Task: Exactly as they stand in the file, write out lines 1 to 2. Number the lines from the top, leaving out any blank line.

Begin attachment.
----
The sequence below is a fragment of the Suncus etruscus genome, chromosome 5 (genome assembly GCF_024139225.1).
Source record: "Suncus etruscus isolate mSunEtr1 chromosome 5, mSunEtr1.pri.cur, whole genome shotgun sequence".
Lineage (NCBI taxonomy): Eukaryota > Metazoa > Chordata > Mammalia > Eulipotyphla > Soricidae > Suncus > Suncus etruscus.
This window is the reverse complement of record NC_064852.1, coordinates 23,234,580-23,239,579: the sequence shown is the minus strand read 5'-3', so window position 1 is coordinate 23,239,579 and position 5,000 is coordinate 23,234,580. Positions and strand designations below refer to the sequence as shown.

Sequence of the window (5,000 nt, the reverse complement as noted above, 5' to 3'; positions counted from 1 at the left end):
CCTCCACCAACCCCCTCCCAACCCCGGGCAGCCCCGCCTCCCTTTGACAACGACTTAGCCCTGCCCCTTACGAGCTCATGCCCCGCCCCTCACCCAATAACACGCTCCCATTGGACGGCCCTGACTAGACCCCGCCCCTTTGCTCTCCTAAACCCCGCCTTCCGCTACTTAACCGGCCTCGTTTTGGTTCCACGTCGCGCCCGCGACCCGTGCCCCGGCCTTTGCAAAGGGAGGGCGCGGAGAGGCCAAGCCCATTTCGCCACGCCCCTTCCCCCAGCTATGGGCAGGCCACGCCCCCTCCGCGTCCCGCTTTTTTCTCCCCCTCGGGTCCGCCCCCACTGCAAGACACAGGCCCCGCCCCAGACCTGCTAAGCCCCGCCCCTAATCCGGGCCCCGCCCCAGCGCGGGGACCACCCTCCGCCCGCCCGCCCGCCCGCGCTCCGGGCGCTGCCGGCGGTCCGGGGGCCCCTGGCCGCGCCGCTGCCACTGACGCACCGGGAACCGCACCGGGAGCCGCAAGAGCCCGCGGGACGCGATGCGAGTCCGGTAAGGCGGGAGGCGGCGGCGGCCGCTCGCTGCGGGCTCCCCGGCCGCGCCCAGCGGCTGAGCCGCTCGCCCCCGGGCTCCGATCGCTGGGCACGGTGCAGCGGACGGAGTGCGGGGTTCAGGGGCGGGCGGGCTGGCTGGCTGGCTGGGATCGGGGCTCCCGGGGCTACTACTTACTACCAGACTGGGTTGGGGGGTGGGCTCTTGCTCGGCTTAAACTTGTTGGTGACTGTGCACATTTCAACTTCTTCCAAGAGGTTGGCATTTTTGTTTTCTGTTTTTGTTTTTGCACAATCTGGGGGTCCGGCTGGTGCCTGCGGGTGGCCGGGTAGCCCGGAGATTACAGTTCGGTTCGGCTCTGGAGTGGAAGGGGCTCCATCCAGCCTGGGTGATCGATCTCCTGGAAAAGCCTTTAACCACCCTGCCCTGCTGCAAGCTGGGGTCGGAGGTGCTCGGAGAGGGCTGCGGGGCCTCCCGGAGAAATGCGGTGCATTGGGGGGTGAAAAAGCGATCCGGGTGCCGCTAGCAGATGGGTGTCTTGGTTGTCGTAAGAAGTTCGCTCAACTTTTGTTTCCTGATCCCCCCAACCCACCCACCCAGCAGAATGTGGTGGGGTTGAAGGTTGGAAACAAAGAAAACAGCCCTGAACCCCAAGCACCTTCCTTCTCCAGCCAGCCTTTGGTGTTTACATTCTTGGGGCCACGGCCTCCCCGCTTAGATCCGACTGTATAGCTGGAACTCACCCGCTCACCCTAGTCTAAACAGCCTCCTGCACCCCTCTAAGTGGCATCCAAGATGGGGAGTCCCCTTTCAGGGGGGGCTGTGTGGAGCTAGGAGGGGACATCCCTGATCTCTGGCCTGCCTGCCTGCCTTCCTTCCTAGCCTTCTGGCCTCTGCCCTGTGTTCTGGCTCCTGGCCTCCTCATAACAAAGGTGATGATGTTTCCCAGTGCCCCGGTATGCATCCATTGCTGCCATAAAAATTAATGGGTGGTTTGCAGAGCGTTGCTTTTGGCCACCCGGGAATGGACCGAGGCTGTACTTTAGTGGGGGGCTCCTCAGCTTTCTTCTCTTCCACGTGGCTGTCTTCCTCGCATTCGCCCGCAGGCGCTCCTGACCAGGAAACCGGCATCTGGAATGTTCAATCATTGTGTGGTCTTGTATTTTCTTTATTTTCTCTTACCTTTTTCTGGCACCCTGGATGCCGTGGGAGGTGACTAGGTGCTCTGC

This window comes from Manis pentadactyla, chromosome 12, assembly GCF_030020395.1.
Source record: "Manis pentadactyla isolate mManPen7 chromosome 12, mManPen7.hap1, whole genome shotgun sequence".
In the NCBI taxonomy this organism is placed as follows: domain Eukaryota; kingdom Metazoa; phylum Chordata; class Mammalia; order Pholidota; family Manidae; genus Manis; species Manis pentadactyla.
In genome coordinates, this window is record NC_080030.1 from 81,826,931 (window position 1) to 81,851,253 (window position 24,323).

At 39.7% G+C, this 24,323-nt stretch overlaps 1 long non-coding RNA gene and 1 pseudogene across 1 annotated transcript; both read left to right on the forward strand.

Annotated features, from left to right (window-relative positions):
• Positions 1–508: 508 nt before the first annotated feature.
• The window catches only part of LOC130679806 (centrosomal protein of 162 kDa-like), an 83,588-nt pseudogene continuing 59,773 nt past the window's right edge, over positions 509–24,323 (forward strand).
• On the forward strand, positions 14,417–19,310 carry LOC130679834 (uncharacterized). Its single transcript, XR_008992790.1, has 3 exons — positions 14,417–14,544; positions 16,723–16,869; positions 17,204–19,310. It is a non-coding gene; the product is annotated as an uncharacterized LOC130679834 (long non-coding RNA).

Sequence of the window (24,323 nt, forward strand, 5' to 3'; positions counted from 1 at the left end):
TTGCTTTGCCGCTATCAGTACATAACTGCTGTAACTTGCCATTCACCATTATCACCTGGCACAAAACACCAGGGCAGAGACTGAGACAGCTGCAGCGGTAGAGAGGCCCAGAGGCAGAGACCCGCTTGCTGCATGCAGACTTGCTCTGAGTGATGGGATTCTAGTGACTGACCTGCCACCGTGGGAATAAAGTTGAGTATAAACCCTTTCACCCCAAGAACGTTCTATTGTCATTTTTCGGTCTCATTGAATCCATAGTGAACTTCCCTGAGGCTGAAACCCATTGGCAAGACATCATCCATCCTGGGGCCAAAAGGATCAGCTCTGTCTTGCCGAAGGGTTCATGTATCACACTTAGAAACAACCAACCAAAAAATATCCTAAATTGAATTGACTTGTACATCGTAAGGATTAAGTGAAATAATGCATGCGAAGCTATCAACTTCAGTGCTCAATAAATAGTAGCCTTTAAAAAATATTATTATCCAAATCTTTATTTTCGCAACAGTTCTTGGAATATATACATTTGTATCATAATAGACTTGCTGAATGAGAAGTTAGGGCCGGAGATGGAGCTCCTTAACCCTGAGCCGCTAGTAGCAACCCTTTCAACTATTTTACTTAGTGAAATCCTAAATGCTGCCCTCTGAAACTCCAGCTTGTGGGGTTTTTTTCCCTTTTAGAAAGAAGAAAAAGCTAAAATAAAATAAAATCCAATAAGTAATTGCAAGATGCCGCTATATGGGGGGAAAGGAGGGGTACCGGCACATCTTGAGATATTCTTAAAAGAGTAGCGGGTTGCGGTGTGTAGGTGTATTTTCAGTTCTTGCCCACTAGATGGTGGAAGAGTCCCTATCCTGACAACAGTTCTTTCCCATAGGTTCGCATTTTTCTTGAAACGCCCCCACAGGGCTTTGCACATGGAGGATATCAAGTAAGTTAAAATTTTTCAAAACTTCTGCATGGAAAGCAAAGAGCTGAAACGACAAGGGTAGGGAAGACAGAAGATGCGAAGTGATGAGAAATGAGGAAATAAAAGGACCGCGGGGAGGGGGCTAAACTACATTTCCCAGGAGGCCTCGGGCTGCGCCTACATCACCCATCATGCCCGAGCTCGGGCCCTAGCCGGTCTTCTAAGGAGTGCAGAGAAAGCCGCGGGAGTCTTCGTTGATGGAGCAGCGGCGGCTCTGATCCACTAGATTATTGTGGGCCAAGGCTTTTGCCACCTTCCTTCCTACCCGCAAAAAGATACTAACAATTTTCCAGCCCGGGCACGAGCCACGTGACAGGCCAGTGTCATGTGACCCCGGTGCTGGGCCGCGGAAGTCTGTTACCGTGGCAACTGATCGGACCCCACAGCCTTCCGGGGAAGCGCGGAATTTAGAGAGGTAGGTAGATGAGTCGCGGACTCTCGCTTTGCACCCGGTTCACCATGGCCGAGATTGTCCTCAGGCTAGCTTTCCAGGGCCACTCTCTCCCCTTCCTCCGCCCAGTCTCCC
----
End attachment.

The sequence below is a fragment of the Suncus etruscus genome, chromosome 5 (genome assembly GCF_024139225.1).
Source record: "Suncus etruscus isolate mSunEtr1 chromosome 5, mSunEtr1.pri.cur, whole genome shotgun sequence".